20. Subsequently, it was noticed that the aforesaid decision in V.Jagan Mohan Rao v. CIT (7 supra) led to divergent interpretations by various High Courts- one set of High Courts took the view that in proceedings under Section 147 of the Act, the entire assessment is reopened. The original assessment is wiped off and therefore, the assessee can put forward all pleas even if rejected during the original proceedings; on the other hand, there were other High Courts which took the view that reassessment was confined only to the escaped assessment and that an assessee can put forward pleas only in respect thereof.

21. In view of such conflicting interpretations Supreme Court in CIT v. Sun Engineering Works (P) Ltd (6 supra) analysed the above issue in the following manner:

The principle laid down by this Court in Jaganmohan Rao's case, therefore, is only to the extent that once an assessment is validly reopened by issuance of notice under Section 22(2) of the 1922 Act (corresponding to Section 148 of the Act), the previous under assessment is set aside and the ITO has the jurisdiction and duty to levy tax on the entire income that had escaped assessment during the previous year. What is set aside is, thus, only the previous underassessment and not the original assessment proceedings. An order made in relation to the escaped turnover does not affect the operative force of the original assessment, particularly if it has acquired finality, and the original order retains both its character and identity. It is only in cases of "underassessment" based on Clauses (a) to (d) of Explanation (I) to Section 147, that the assessment of tax due has to be recomputed on the entire taxable income. The judgment in Jaganmohan Rao's case, therefore, cannot be read to imply as laying down that in the reassessment proceedings validly initiated, the assessee can seek reopening of the whole assessment and claim credit in respect of items finally concluded in the original assessment. The assessee cannot claim recompilation of the income or redoing of an assessment and be allowed a claim which he either failed to make or which was otherwise rejected at the time of original assessment, which has since acquired finality. Of course, in the reassessment proceedings it is open to an assessee to show that the income alleged to have escaped assessment has in truth and in fact not escaped assessment but that the same had been shown under some inappropriate head in the original return, but to read the judgment in Jaganmohan Rao's case, as if laying down that reassessment wipes out the original assessment and that reassessment is not only confined to "escaped assessment" or "under assessment" but to the entire assessment for the year and start the assessment proceeding de novo giving right to an assessee to re-agitate matters which he had lost during the original assessment proceeding, which had acquired finality, is not only erroneous but also against the phraseology of Section 147 of the Act and the object of reassessment proceedings. Such an interpretation would be reading that judgment totally out of context in which the questions arose for decision in that case. It is neither desirable nor permissible to pick out a word or a sentence from the judgment of this Court, divorced from the context of the question under consideration and treat it to be the complete 'law' declared by this Court. The judgment must be read as a whole and the observations from the judgment have to be considered in the light of the questions which were before this Court. A decision of this Court takes its colour from the questions involved in the case in which it is rendered and while applying the decision to a later case, the courts must carefully try to ascertain the true principle laid down by the decision of this Court and not to pick out words or sentences from the judgment, divorced from the context of the questions under consideration by this Court, to support their reasonings.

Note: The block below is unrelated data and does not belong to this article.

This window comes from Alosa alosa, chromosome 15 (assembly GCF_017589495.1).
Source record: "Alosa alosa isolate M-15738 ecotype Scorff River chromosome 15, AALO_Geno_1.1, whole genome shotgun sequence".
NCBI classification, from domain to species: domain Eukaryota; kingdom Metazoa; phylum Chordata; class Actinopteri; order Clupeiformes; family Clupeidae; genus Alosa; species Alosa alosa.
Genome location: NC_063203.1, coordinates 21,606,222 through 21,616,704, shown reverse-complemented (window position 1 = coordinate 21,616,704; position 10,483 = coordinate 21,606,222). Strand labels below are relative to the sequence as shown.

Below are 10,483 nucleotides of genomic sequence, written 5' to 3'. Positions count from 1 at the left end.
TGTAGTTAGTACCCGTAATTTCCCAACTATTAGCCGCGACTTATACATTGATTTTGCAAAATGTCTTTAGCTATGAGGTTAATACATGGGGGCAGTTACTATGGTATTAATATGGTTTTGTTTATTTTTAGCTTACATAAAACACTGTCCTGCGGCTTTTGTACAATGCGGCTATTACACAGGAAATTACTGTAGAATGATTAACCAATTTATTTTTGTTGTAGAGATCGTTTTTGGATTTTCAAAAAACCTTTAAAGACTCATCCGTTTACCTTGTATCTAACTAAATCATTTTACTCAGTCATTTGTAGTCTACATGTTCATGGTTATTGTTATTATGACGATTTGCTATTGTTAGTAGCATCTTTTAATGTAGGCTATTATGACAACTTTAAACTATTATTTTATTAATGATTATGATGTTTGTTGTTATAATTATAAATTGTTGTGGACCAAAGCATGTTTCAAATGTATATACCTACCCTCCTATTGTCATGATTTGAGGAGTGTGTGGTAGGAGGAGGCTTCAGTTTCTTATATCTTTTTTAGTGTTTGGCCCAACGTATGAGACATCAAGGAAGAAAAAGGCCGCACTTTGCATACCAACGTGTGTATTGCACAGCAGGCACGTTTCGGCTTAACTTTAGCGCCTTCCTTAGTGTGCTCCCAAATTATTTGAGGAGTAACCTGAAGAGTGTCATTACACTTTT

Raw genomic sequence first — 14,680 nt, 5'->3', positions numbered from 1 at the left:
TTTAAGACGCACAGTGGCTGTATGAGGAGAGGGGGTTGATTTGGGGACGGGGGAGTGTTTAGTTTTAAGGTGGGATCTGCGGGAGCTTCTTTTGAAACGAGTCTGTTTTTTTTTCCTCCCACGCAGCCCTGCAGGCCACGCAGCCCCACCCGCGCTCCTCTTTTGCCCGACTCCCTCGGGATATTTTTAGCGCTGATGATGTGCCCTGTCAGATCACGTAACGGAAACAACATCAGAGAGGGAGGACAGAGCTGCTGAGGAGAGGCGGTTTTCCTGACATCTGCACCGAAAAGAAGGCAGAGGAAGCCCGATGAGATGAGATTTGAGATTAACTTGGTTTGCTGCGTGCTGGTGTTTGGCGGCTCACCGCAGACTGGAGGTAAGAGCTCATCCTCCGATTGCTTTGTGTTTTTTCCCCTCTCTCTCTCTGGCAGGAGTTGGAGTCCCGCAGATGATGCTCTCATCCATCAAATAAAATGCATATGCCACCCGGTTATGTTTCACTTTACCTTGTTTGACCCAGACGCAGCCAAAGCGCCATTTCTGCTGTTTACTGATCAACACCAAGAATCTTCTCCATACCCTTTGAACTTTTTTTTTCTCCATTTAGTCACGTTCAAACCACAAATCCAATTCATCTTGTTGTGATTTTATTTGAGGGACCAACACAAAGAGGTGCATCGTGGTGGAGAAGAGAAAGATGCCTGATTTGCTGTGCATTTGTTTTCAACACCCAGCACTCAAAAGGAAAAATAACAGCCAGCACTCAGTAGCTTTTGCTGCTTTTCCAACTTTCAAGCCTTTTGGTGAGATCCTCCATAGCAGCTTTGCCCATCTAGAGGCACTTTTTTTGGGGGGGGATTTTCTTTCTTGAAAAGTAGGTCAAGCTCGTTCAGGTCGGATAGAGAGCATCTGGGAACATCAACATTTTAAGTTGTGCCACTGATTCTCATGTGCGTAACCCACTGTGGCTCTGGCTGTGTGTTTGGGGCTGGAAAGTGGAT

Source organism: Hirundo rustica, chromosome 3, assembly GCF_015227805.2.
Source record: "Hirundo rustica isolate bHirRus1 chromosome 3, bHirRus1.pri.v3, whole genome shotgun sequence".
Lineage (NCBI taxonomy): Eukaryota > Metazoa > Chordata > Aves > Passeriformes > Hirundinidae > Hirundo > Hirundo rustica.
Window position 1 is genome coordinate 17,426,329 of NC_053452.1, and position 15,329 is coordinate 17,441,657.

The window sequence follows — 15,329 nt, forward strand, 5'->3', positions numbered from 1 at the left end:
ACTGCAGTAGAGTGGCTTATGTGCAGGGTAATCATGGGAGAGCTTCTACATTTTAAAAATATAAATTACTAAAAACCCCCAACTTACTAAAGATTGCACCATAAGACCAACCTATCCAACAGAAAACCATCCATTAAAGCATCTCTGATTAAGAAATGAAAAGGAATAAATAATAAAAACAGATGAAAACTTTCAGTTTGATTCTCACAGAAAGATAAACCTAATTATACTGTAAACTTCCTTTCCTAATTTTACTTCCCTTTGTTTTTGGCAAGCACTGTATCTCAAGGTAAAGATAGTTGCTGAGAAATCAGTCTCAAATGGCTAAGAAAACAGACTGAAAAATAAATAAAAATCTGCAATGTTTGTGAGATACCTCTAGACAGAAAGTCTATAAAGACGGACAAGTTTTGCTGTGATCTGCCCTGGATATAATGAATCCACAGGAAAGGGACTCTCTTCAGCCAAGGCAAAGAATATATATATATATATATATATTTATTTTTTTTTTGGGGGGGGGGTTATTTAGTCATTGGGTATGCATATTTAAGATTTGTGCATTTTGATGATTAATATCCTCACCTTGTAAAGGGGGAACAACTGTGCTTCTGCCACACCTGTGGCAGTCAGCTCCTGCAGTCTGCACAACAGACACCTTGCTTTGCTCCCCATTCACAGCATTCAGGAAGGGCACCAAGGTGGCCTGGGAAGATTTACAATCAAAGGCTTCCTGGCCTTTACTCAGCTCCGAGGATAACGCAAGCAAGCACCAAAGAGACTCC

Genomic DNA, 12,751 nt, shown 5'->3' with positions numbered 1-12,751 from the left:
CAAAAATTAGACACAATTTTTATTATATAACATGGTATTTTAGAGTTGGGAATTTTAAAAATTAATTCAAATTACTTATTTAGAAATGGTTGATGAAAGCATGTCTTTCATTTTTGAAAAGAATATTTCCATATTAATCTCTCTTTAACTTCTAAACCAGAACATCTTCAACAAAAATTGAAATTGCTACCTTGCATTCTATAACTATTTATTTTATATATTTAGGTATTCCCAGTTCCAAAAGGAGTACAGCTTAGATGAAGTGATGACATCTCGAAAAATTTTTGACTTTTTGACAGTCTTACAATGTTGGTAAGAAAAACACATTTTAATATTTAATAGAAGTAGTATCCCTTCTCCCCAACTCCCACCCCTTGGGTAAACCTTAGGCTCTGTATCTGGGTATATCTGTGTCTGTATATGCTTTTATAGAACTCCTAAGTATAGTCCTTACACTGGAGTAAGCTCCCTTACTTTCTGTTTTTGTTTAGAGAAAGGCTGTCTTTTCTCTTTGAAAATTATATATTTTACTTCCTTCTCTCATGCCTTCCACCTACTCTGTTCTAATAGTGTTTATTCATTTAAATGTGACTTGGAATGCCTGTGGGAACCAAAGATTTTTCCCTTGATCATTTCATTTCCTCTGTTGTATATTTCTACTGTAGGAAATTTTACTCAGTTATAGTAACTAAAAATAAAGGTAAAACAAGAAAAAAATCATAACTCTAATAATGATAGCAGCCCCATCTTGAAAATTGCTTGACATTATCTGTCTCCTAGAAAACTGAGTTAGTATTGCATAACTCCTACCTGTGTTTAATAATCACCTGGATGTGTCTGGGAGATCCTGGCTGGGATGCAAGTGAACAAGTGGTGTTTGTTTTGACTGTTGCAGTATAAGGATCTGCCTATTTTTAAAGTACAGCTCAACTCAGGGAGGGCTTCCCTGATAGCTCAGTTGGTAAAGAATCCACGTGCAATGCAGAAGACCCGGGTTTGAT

22. Thereafter, the Supreme Court held that in proceedings under Section 147 of the Act, the income tax officer may bring to charge items of income which had escaped assessment other than or in addition to those item or items which had led to issuance of notice under Section 148. It has been clarified that it is only the under-assessment which is set aside and not the entire assessment where reassessment proceedings are initiated. An assessee cannot resist validly initiated reassessment proceedings merely by showing that other income which had been assessed originally was too high a figure. Claims which have been disallowed in the original assessment proceedings cannot be permitted to be agitated by the assessee on reassessment. Object and purpose of proceedings under Section 147 of the Act is for the benefit of the revenue and not an assessee. An assessee cannot be permitted to convert the reassessment proceedings as his appeal or revision in disguise. Supreme Court further clarified that even in cases where the claims of the assessee during the course of reassessment proceedings relating to the escaped assessment are accepted, still allowance of such claims has to be limited to the extent to which they reduce income to that originally assessed. Income for the purposes of reassessment cannot be reduced beyond the income originally assessed. In this regard, Supreme Court held as follows: